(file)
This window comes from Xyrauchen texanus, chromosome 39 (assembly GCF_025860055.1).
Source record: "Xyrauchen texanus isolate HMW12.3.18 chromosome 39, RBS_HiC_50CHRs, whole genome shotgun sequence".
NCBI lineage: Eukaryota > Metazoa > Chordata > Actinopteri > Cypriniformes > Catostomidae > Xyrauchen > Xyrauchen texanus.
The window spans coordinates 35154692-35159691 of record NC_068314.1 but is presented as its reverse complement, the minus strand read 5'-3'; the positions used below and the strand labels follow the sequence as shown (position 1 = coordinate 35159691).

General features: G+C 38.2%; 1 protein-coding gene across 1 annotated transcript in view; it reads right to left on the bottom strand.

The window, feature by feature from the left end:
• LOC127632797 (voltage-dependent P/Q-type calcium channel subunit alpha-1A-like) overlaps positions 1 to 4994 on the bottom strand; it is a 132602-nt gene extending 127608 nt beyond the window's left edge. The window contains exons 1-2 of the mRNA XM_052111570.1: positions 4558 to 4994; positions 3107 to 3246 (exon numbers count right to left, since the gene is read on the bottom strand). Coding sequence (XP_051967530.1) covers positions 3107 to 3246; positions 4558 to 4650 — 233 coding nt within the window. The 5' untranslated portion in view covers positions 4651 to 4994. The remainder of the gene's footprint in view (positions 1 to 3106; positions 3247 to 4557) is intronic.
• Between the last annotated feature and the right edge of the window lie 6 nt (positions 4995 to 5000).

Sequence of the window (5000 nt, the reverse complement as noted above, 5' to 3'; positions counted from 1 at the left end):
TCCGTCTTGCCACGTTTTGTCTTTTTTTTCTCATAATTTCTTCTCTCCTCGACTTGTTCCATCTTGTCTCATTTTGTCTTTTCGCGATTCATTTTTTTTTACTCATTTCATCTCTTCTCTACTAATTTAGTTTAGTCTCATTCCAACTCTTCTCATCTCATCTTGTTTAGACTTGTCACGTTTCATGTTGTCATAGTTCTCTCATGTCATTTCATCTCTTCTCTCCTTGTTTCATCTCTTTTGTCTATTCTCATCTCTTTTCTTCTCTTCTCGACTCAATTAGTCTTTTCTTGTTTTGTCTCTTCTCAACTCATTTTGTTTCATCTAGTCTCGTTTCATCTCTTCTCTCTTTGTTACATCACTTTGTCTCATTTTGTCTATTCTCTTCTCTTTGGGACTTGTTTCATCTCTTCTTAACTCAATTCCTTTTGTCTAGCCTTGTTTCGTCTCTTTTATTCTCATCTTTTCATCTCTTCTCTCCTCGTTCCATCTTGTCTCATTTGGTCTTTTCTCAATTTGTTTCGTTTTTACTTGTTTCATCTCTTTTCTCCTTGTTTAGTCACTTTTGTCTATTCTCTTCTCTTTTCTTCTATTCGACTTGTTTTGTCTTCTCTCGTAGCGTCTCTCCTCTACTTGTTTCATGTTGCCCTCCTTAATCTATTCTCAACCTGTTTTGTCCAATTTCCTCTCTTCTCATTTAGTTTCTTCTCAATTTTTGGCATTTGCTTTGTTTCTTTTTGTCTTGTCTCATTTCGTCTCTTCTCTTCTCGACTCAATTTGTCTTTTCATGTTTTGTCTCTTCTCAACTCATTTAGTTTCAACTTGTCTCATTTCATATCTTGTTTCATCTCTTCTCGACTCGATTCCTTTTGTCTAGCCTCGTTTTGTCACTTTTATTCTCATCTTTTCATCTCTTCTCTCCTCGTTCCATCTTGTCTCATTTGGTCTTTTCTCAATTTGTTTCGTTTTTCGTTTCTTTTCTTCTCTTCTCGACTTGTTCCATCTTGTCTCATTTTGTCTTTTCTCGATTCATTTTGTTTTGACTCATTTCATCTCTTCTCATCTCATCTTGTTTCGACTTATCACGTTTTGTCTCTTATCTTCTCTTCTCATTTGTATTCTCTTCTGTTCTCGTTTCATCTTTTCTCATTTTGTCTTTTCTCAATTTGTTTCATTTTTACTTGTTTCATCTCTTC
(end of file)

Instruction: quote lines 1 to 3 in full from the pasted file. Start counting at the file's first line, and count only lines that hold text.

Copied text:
This window comes from Xyrauchen texanus, chromosome 39 (assembly GCF_025860055.1).
Source record: "Xyrauchen texanus isolate HMW12.3.18 chromosome 39, RBS_HiC_50CHRs, whole genome shotgun sequence".
NCBI lineage: Eukaryota > Metazoa > Chordata > Actinopteri > Cypriniformes > Catostomidae > Xyrauchen > Xyrauchen texanus.